Do you have what it takes to compete in the famous Vega Classic?

Looking for skilled navigators. Apply below.

You have a craft that is capable of 10m/s$^2$ acceleration in any direction, and we're looking for the fasted time from Vega Starship 1 to Vega Starship 2 around the beacon.

Vega Classic

The rules of the race:

  1. You will start at SS1 (co-ordinates (0,0)), at 0 relative velocity.
  2. You can accelerate in any direction (assume you can change direction instantaneously), but the total magnitude must be less than 10m/s$^2$.
  3. You will go around the beacon (co-ordinates (1e6,0)) and avoid the red shaded area.
  4. You will end at SS2 (co-ordinates (1e6,1e8)), at 0 relative velocity.
  5. We re-iterate: You must finish at 0 relative velocity! Especially after the smear debacle of last year.

Please supply your commands in this format:


where $t_0 = 0$, $t_n$ is your total time, and $t_k$ is the time of your $k$th adjustment. And the $k$th acceleration component is such that $a_{x,k}^2+a_{y,k}^2\leq a^2$. Your acceleration can also be provided as an angle in radians, where 0 is to the right, and $\pi/2$ is straight up. Such a co-ordinate would look like this: $[(t_k,t_{k+1}),\theta_k]$. You can mix and match.

Or, feel free to justify your answer in your own way! But it may take longer to adjudicate.

Note, we're assuming non-relativistic velocities here.

Here's python code for evaluating a solution in the given format. Final position should be within 1m of the target, and the velocity should be "close to zero" meaning substantially less than 1.

from math import cos, sin
def race(commands):
    L1 = 1e6   #m - horizontal distance
    L2 = 1e8   #m - vertical distance
    a = 10     #m/s^2

    x,y,vx,vy = 0,0,0,0
    for cmd in commands:
        if type(cmd[1]) is tuple or type(cmd[1]) is list:
            #cmd[1] is acceleration components
            assert abs(cmd[1][0]**2 + cmd[1][1]**2 - a**2)<0.00001
            ax,ay = cmd[1]
            #cmd[1] is acceleration angle
            ax,ay = a*cos(cmd[1]), a*sin(cmd[1])
        burnTime = cmd[0][1]-cmd[0][0]
        dt = burnTime / int(burnTime+1)
        for i in range(int(burnTime+1)):
            x,y,vx,vy = x + vx*dt + 0.5*ax*dt**2,y + vy*dt + 0.5*ay*dt**2,vx + ax*dt,vy + ay*dt
            if x<L1 and y>0:

    print("Final position & velocity:",x,y,vx,by)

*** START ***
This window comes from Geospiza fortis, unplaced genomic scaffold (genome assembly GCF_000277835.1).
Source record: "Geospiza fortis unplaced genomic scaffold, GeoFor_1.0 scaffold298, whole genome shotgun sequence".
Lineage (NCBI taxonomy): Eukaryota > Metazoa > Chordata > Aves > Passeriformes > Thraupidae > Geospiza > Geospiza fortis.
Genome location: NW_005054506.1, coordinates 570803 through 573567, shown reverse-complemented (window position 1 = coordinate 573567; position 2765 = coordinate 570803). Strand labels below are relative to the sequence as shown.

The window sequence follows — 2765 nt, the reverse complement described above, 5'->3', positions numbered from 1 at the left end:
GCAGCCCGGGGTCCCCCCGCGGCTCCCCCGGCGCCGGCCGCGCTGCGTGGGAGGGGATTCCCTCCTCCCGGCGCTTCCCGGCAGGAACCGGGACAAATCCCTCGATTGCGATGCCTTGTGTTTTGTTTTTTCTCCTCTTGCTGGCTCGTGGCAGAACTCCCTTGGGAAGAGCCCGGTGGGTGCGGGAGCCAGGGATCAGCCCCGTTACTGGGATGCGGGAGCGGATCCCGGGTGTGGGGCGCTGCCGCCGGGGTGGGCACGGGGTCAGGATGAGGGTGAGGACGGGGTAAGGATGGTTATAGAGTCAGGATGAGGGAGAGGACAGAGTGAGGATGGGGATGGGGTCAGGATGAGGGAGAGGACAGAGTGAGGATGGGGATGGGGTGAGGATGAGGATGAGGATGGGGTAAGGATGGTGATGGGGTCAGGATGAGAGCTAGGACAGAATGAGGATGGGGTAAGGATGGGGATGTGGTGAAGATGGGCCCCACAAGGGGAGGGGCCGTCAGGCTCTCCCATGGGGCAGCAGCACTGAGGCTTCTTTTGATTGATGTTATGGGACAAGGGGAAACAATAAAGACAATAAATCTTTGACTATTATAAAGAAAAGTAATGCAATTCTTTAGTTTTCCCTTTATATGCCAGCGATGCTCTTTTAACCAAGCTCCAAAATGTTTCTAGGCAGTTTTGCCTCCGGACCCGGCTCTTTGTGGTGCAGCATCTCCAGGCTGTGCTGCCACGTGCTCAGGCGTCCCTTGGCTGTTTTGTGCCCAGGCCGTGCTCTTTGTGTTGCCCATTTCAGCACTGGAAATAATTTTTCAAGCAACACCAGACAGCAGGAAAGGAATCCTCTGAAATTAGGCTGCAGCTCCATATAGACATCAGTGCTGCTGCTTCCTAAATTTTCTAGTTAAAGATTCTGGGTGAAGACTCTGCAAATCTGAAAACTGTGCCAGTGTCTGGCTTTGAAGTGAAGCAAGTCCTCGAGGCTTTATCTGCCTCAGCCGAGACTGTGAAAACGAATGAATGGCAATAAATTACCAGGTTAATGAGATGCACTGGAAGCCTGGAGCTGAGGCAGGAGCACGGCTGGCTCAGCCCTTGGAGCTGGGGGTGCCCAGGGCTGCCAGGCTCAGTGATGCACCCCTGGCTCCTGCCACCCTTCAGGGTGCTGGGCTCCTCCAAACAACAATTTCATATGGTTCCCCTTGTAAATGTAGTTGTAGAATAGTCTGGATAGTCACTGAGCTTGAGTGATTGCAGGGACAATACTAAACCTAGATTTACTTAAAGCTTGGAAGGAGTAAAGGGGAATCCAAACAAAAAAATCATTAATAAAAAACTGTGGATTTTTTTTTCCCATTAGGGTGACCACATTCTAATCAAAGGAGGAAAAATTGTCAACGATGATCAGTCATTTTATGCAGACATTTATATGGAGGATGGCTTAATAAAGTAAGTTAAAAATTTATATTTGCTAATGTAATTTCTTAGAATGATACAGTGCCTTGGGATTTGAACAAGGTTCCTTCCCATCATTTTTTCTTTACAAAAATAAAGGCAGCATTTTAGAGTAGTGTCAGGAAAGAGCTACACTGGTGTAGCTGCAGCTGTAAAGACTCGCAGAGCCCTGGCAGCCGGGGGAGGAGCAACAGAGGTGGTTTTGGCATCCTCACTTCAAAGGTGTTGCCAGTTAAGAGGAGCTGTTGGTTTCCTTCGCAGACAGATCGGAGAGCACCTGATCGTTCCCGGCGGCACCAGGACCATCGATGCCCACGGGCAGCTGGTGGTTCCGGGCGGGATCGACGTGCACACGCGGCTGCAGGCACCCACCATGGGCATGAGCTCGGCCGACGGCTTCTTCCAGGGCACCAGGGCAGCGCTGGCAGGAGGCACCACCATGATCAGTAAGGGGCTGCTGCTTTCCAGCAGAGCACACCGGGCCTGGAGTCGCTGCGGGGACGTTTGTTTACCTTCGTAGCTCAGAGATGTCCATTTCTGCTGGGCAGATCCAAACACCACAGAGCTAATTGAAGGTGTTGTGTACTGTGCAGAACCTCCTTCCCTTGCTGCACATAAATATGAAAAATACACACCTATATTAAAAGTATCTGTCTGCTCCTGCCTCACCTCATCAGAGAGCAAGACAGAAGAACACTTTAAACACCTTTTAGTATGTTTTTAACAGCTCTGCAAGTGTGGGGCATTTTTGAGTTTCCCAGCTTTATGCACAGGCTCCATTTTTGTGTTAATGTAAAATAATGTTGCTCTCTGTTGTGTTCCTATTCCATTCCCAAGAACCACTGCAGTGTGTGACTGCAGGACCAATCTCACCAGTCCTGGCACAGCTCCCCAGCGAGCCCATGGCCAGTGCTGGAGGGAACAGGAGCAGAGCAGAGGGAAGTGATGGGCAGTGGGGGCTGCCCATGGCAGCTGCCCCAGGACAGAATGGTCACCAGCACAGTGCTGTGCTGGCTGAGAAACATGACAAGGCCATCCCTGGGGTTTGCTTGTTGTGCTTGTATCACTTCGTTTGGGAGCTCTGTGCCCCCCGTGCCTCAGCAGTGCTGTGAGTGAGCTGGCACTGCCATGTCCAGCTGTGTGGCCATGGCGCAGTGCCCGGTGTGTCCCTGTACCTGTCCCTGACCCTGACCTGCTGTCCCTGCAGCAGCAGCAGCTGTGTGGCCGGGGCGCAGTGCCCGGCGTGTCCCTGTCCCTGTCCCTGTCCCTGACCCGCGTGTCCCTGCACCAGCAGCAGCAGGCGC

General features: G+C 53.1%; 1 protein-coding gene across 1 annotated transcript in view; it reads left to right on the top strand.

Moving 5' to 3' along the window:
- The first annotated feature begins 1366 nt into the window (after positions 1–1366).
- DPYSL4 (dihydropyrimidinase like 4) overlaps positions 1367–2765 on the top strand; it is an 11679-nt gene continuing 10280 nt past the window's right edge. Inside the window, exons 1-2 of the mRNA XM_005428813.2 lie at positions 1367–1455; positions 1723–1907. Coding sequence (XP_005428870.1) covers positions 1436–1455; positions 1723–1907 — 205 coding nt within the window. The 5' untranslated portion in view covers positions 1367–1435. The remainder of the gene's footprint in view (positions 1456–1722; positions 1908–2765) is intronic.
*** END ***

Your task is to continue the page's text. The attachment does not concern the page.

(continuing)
For reference, my current record has a current output of:

Final position & velocity: 1000000.0000009941 100000000.16834144 2.41069386675008e-10 -3.068626813984565e-06
  • 1
    $\begingroup$ Does "go around the beacon" have any meaning beyond "avoid the shaded area" (or, more precisely, "avoid the shaded area and go to its southeast rather than its northwest", but the latter is obviously preferable anyway if you want to minimize your time)? That is, are we supposed to pass close to the beacon in any sense? I'm pretty sure the answer implied by the question as currently written, and the adjudication code, is no, but it seems worth checking. $\endgroup$
    – Gareth McCaughan
    Mar 23, 2021 at 23:53
  • 1
    $\begingroup$ Why not starting directly to the right? Is this just slower? $\endgroup$
    – Moti
    Mar 25, 2021 at 3:06
  • 2
    $\begingroup$ Definitely mathematics rather than physics. Solving it is not a routine exercise, so it ticks at least one of the boxes for being a puzzle in the sense we use around here. Yes, the fastest thing will certainly involve continuously varying thrust, and I think an ideal answer would (if there is one) give an explicit formula for the thrust at given time. I spent a little while trying to find, if not an actual answer, at least constraints that in principle determine the actual answer, but I am fairly sure I did something wrong because [... continues] $\endgroup$
    – Gareth McCaughan
    Mar 30, 2021 at 19:11
  • 1
    $\begingroup$ ... I ended up with what seem to be enough constraints that (in a slight generalization of the given problem) there don't seem to be enough remaining degrees of freedom to allow there always to be a solution to the problem :-). $\endgroup$
    – Gareth McCaughan
    Mar 30, 2021 at 19:12
  • 1
    $\begingroup$ @GarethMcCaughan that's why good Vega Classic navigators are in high demand $\endgroup$
    – Dr Xorile
    Apr 1, 2021 at 2:58

1 Answer 1


Solution 1 (6674.361 seconds): Discrete optimization

Break the trajectory into $N$ timesteps of length $\Delta t$. The time after the $i$-th timestep will be $t_i=i\Delta t$, with the starting time $t_0=0$ and the final time $t_N$. Given an acceleration of $\vec a_i$ during the $i$-th timestep, the velocity at time $t_i$ will be $\vec v_i=\sum_{k=1}^{i}\vec a_k\Delta t$ (assuming $\vec v_0=\vec 0$). The displacement during each timestep will be the average velocity times $\Delta t$: $\vec x_i-\vec x_{i-1}=(\vec v_i+\vec v_{i-1})\Delta t/2$. This means the total displacement will be:

$$ \begin{align} \vec x_i &= \sum_{j=1}^i\left[\left(\sum_{k=1}^{j}\vec a_k\Delta t\right)+\left(\sum_{k=1}^{j-1}\vec a_k\Delta t\right)\right]\Delta t/2 \\ &= \sum_{k=1}^i[(2i-2k+1)\vec a_k]\Delta t^2/2 \end{align} $$

(Again assuming that $\vec x_0=\vec 0$.)